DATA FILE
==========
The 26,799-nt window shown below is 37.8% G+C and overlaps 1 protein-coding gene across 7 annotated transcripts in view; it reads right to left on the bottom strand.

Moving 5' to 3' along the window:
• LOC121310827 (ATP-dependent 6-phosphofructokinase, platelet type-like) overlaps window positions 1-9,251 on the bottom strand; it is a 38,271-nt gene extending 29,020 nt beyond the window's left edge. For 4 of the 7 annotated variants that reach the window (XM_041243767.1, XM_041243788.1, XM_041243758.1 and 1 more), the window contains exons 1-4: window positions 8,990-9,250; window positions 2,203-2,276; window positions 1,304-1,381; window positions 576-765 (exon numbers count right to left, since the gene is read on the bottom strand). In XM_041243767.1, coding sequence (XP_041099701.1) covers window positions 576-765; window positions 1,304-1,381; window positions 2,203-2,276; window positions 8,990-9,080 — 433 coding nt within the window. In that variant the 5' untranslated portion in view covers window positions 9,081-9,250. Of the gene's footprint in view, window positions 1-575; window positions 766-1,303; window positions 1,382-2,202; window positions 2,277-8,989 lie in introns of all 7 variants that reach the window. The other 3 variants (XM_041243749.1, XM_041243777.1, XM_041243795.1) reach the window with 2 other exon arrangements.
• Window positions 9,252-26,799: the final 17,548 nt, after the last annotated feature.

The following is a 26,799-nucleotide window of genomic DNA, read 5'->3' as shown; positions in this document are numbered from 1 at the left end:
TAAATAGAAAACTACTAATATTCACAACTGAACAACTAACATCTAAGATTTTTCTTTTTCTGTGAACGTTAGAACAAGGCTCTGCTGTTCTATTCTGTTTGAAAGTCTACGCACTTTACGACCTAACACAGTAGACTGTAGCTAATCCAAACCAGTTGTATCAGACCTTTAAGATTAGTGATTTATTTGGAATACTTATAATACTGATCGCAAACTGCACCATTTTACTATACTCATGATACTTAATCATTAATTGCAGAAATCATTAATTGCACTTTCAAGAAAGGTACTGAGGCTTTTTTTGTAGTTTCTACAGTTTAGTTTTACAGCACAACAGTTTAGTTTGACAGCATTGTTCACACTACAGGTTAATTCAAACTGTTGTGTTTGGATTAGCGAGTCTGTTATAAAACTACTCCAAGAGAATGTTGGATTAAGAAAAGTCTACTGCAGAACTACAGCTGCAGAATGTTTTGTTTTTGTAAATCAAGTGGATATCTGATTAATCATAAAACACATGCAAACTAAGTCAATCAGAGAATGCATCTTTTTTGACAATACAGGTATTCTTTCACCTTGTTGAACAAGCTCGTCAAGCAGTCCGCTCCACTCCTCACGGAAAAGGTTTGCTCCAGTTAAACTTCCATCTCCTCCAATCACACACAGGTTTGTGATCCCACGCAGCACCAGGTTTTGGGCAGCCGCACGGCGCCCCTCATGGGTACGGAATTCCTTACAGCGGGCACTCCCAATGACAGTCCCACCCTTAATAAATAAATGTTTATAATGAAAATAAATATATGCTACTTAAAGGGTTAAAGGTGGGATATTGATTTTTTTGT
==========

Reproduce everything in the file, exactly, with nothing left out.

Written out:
The 26,799-nt window shown below is 37.8% G+C and overlaps 1 protein-coding gene across 7 annotated transcripts in view; it reads right to left on the bottom strand.

Moving 5' to 3' along the window:
• LOC121310827 (ATP-dependent 6-phosphofructokinase, platelet type-like) overlaps window positions 1-9,251 on the bottom strand; it is a 38,271-nt gene extending 29,020 nt beyond the window's left edge. For 4 of the 7 annotated variants that reach the window (XM_041243767.1, XM_041243788.1, XM_041243758.1 and 1 more), the window contains exons 1-4: window positions 8,990-9,250; window positions 2,203-2,276; window positions 1,304-1,381; window positions 576-765 (exon numbers count right to left, since the gene is read on the bottom strand). In XM_041243767.1, coding sequence (XP_041099701.1) covers window positions 576-765; window positions 1,304-1,381; window positions 2,203-2,276; window positions 8,990-9,080 — 433 coding nt within the window. In that variant the 5' untranslated portion in view covers window positions 9,081-9,250. Of the gene's footprint in view, window positions 1-575; window positions 766-1,303; window positions 1,382-2,202; window positions 2,277-8,989 lie in introns of all 7 variants that reach the window. The other 3 variants (XM_041243749.1, XM_041243777.1, XM_041243795.1) reach the window with 2 other exon arrangements.
• Window positions 9,252-26,799: the final 17,548 nt, after the last annotated feature.

The following is a 26,799-nucleotide window of genomic DNA, read 5'->3' as shown; positions in this document are numbered from 1 at the left end:
TAAATAGAAAACTACTAATATTCACAACTGAACAACTAACATCTAAGATTTTTCTTTTTCTGTGAACGTTAGAACAAGGCTCTGCTGTTCTATTCTGTTTGAAAGTCTACGCACTTTACGACCTAACACAGTAGACTGTAGCTAATCCAAACCAGTTGTATCAGACCTTTAAGATTAGTGATTTATTTGGAATACTTATAATACTGATCGCAAACTGCACCATTTTACTATACTCATGATACTTAATCATTAATTGCAGAAATCATTAATTGCACTTTCAAGAAAGGTACTGAGGCTTTTTTTGTAGTTTCTACAGTTTAGTTTTACAGCACAACAGTTTAGTTTGACAGCATTGTTCACACTACAGGTTAATTCAAACTGTTGTGTTTGGATTAGCGAGTCTGTTATAAAACTACTCCAAGAGAATGTTGGATTAAGAAAAGTCTACTGCAGAACTACAGCTGCAGAATGTTTTGTTTTTGTAAATCAAGTGGATATCTGATTAATCATAAAACACATGCAAACTAAGTCAATCAGAGAATGCATCTTTTTTGACAATACAGGTATTCTTTCACCTTGTTGAACAAGCTCGTCAAGCAGTCCGCTCCACTCCTCACGGAAAAGGTTTGCTCCAGTTAAACTTCCATCTCCTCCAATCACACACAGGTTTGTGATCCCACGCAGCACCAGGTTTTGGGCAGCCGCACGGCGCCCCTCATGGGTACGGAATTCCTTACAGCGGGCACTCCCAATGACAGTCCCACCCTTAATAAATAAATGTTTATAATGAAAATAAATATATGCTACTTAAAGGGTTAAAGGTGGGATATTGATTTTTTTGT